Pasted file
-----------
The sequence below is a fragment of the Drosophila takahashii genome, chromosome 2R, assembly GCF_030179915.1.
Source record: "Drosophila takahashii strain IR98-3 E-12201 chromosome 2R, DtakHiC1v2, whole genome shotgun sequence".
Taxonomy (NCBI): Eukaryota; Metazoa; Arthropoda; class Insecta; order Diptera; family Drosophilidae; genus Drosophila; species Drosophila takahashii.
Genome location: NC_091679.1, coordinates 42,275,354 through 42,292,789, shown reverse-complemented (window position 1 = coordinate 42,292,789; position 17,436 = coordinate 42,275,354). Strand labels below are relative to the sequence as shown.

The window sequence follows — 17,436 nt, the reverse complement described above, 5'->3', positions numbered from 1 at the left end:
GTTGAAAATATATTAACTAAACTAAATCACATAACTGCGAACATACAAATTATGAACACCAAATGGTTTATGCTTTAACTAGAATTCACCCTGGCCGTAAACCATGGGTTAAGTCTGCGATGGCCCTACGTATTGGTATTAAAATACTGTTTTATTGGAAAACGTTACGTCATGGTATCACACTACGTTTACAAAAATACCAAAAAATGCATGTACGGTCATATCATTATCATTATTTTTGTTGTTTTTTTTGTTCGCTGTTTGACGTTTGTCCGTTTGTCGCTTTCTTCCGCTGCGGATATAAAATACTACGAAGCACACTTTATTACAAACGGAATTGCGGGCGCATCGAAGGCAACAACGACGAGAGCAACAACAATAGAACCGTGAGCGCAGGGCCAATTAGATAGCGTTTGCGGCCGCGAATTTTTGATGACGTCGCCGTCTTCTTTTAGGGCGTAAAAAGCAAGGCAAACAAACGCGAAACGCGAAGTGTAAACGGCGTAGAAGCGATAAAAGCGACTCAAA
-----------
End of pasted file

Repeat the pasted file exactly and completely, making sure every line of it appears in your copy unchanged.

The sequence below is a fragment of the Drosophila takahashii genome, chromosome 2R, assembly GCF_030179915.1.
Source record: "Drosophila takahashii strain IR98-3 E-12201 chromosome 2R, DtakHiC1v2, whole genome shotgun sequence".
Taxonomy (NCBI): Eukaryota; Metazoa; Arthropoda; class Insecta; order Diptera; family Drosophilidae; genus Drosophila; species Drosophila takahashii.
Genome location: NC_091679.1, coordinates 42,275,354 through 42,292,789, shown reverse-complemented (window position 1 = coordinate 42,292,789; position 17,436 = coordinate 42,275,354). Strand labels below are relative to the sequence as shown.

The window sequence follows — 17,436 nt, the reverse complement described above, 5'->3', positions numbered from 1 at the left end:
GTTGAAAATATATTAACTAAACTAAATCACATAACTGCGAACATACAAATTATGAACACCAAATGGTTTATGCTTTAACTAGAATTCACCCTGGCCGTAAACCATGGGTTAAGTCTGCGATGGCCCTACGTATTGGTATTAAAATACTGTTTTATTGGAAAACGTTACGTCATGGTATCACACTACGTTTACAAAAATACCAAAAAATGCATGTACGGTCATATCATTATCATTATTTTTGTTGTTTTTTTTGTTCGCTGTTTGACGTTTGTCCGTTTGTCGCTTTCTTCCGCTGCGGATATAAAATACTACGAAGCACACTTTATTACAAACGGAATTGCGGGCGCATCGAAGGCAACAACGACGAGAGCAACAACAATAGAACCGTGAGCGCAGGGCCAATTAGATAGCGTTTGCGGCCGCGAATTTTTGATGACGTCGCCGTCTTCTTTTAGGGCGTAAAAAGCAAGGCAAACAAACGCGAAACGCGAAGTGTAAACGGCGTAGAAGCGATAAAAGCGACTCAAA